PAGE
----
1. If you find out the technical explanation for the satellite thing, let me know – I’m curious.

      I also tend to turn up the music later in the day – I figure if it’s after 7 or so, no one’s going to mind because almost no one’s going to be here. (People go home early here.) I’ve never had anyone come in to talk about music, though. The offices of the other two people in the department who like classical/opera are on the other side of the building, so we don’t get to overhear one another’s music very often.


      1. i found a pretty good figure here. it falls under a science/category of “remote sensing” . So essentially, across the wave spectrum, some is safe to be used from space for studying the earth, and certain waves are absorbed by different gases in the atmosphere or plants or whatnots. So to study cloud heights for example, they might fly a satellite which sends 2 wavelengths, 1 penetrates the cloud and one absorbed by clouds, then analyze the signals to deduce cloud types etc. (and the differences in retrieved wave signals within the cloud can tell us what gases are present in the cloud, e.g., CO2…) we do the same to study sea ice, ocean, atmosphere.. for tv and internet, it seems they have to use a certain range of wavelengths that are absorbed by water vapors, hence your rain problem :-).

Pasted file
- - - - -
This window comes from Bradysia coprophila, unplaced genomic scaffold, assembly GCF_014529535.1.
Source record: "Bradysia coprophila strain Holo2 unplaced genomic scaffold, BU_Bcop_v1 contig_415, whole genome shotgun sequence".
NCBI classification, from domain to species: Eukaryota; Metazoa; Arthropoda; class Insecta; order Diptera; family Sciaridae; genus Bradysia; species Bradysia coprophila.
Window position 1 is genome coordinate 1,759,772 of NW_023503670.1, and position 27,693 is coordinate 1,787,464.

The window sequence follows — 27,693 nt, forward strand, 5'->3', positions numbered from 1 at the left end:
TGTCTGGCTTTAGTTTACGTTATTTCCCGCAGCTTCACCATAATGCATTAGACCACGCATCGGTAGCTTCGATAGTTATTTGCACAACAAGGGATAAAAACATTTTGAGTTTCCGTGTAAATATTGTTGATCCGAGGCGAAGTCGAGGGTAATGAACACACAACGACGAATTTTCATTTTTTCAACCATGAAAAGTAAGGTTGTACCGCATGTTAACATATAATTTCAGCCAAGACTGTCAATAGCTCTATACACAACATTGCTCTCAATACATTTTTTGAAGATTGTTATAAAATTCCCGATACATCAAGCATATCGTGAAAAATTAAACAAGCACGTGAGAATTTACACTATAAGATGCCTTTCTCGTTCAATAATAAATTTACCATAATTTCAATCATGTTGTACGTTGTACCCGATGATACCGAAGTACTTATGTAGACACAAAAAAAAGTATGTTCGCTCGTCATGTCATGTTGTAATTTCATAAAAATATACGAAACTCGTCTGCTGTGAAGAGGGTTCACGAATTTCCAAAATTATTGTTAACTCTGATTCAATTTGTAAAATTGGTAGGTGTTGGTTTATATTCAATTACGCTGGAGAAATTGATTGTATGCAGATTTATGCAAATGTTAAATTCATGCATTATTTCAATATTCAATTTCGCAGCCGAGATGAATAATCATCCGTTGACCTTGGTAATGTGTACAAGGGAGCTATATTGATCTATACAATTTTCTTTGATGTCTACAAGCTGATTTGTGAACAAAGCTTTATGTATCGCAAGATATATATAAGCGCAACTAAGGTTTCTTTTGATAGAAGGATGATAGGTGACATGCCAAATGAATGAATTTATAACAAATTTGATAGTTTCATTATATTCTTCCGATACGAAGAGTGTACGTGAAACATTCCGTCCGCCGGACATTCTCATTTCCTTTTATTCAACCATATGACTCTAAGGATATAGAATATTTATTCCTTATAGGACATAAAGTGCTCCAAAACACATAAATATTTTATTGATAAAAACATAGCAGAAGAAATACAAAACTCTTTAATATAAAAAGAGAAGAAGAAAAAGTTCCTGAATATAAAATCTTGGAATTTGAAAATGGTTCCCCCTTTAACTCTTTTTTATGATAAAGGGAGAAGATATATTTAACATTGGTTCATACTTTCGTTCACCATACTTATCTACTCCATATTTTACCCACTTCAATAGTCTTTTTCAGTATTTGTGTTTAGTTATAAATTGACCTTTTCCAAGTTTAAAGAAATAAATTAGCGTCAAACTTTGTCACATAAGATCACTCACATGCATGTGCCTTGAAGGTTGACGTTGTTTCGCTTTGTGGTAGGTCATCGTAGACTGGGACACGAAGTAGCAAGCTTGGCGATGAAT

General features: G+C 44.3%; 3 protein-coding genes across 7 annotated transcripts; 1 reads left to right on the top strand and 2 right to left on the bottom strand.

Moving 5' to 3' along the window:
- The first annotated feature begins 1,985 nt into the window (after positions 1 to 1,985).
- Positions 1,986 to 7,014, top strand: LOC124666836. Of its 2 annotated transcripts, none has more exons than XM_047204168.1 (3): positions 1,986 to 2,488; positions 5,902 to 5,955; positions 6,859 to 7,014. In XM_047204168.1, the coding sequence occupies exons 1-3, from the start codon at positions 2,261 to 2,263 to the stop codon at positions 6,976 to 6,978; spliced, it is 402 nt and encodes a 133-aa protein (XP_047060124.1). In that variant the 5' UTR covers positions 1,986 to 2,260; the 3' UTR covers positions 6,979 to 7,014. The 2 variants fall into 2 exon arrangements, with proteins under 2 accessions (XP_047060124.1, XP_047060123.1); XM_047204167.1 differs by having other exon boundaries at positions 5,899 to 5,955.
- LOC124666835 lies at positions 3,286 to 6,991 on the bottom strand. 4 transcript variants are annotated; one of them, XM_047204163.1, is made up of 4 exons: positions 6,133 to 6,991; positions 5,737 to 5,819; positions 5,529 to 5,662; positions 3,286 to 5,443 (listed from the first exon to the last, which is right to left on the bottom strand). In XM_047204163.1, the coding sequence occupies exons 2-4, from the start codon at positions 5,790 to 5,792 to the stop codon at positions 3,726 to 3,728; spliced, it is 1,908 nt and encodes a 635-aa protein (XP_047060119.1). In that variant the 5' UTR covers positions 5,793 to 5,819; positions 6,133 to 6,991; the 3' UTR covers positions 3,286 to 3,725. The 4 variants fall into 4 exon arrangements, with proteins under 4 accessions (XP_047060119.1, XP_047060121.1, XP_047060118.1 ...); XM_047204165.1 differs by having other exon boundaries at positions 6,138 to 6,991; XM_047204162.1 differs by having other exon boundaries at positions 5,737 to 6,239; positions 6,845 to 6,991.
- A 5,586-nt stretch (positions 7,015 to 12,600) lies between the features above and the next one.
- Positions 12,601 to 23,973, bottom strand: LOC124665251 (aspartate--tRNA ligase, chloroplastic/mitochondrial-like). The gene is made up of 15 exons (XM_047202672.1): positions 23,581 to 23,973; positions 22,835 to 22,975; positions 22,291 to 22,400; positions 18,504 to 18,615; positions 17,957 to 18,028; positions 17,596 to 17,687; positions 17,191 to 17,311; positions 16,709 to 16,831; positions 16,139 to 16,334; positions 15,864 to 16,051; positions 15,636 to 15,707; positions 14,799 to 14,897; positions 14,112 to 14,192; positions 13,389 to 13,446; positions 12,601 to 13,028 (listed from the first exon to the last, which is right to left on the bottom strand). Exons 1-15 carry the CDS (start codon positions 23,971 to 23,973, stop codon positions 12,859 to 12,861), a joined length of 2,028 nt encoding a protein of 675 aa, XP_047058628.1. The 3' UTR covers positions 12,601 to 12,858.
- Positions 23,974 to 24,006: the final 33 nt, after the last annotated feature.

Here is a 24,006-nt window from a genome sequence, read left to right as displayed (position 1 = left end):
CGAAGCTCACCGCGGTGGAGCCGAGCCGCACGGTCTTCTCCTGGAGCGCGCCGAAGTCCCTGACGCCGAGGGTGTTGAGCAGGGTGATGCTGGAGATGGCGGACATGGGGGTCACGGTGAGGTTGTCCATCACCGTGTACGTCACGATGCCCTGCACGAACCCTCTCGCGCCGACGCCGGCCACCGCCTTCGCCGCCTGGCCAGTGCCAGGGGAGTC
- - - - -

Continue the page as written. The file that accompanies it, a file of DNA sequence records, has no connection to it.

Comments are closed.